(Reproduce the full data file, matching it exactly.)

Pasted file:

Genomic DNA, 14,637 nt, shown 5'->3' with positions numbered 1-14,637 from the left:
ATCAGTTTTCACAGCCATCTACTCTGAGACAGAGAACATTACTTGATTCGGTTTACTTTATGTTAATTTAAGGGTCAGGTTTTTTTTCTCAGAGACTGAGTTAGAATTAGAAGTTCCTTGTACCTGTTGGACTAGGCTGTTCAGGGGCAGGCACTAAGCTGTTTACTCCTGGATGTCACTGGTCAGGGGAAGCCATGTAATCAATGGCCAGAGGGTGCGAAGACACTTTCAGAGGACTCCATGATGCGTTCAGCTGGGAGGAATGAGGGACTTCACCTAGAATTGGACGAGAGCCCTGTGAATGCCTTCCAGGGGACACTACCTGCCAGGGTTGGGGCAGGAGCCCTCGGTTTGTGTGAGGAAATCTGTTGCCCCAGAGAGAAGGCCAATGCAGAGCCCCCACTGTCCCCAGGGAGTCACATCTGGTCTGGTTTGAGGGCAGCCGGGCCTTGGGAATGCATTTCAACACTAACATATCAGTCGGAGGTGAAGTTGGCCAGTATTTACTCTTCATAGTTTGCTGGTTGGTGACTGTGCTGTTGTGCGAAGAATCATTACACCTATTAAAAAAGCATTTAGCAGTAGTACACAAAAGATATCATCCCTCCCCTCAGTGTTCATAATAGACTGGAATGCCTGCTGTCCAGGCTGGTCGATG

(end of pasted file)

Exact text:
Genomic DNA, 14,637 nt, shown 5'->3' with positions numbered 1-14,637 from the left:
ATCAGTTTTCACAGCCATCTACTCTGAGACAGAGAACATTACTTGATTCGGTTTACTTTATGTTAATTTAAGGGTCAGGTTTTTTTTCTCAGAGACTGAGTTAGAATTAGAAGTTCCTTGTACCTGTTGGACTAGGCTGTTCAGGGGCAGGCACTAAGCTGTTTACTCCTGGATGTCACTGGTCAGGGGAAGCCATGTAATCAATGGCCAGAGGGTGCGAAGACACTTTCAGAGGACTCCATGATGCGTTCAGCTGGGAGGAATGAGGGACTTCACCTAGAATTGGACGAGAGCCCTGTGAATGCCTTCCAGGGGACACTACCTGCCAGGGTTGGGGCAGGAGCCCTCGGTTTGTGTGAGGAAATCTGTTGCCCCAGAGAGAAGGCCAATGCAGAGCCCCCACTGTCCCCAGGGAGTCACATCTGGTCTGGTTTGAGGGCAGCCGGGCCTTGGGAATGCATTTCAACACTAACATATCAGTCGGAGGTGAAGTTGGCCAGTATTTACTCTTCATAGTTTGCTGGTTGGTGACTGTGCTGTTGTGCGAAGAATCATTACACCTATTAAAAAAGCATTTAGCAGTAGTACACAAAAGATATCATCCCTCCCCTCAGTGTTCATAATAGACTGGAATGCCTGCTGTCCAGGCTGGTCGATG